Physician-assisted suicide is currently legal in two states in the United States: Washington and Oregon. Proponents of the bill in Massachusetts circulated petitions and obtained enough signatures to insure it will appear on this November’s ballot. Earlier this year efforts to do the same in Vermont were defeated. McNulty hopes to inform attendees of the dangers of the bill and explain how it can be defeated in the Commonwealth. DCCW officers stressed to the people of the diocese how important this presentation is to inform people of this measure. “No one has the right to take the life of another, no matter what the circumstances,” said DCCW publicity chairman Madeleine Lavoie. The public is urged to attend and bring a family member or friend.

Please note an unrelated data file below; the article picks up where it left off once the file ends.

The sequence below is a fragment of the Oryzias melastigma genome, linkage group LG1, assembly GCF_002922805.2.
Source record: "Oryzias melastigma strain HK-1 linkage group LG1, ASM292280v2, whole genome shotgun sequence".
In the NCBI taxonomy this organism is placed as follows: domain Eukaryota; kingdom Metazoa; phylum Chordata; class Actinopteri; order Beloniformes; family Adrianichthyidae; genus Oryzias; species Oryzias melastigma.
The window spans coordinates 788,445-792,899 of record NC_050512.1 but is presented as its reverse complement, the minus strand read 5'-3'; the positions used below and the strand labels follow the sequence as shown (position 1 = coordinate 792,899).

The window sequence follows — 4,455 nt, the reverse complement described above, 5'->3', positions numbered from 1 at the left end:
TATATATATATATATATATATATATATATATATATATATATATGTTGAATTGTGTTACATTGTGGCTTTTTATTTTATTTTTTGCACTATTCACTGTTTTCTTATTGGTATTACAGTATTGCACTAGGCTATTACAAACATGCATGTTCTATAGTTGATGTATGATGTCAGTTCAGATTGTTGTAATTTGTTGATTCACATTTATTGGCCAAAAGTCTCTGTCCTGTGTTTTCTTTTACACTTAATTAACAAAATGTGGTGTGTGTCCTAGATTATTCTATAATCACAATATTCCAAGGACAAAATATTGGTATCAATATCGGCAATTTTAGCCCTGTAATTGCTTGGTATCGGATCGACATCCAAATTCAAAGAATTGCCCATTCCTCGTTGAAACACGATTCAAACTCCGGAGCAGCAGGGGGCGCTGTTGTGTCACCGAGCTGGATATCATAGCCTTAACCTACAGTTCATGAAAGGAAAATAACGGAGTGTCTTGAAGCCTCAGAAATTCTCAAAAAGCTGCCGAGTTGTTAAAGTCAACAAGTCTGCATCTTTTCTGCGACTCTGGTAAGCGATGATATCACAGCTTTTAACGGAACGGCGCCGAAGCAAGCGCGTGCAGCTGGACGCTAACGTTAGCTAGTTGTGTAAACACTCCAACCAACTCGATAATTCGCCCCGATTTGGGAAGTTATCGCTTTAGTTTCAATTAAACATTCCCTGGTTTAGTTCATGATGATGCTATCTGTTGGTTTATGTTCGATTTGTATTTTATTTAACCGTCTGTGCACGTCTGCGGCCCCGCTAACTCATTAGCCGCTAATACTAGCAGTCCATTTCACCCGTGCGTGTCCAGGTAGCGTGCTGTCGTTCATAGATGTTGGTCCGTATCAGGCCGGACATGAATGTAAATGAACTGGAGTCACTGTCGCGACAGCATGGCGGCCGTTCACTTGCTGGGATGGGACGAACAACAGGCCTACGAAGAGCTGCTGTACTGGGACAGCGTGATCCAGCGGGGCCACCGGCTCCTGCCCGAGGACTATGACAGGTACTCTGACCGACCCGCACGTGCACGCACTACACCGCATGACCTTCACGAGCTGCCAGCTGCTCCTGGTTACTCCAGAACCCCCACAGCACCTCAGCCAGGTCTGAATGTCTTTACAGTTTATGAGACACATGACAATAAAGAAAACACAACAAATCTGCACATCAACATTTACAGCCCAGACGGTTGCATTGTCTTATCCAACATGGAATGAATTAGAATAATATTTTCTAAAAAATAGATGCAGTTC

September 14, 2012

Lay committee urges citizens to vote ‘NO’ on Question 2 continued from page one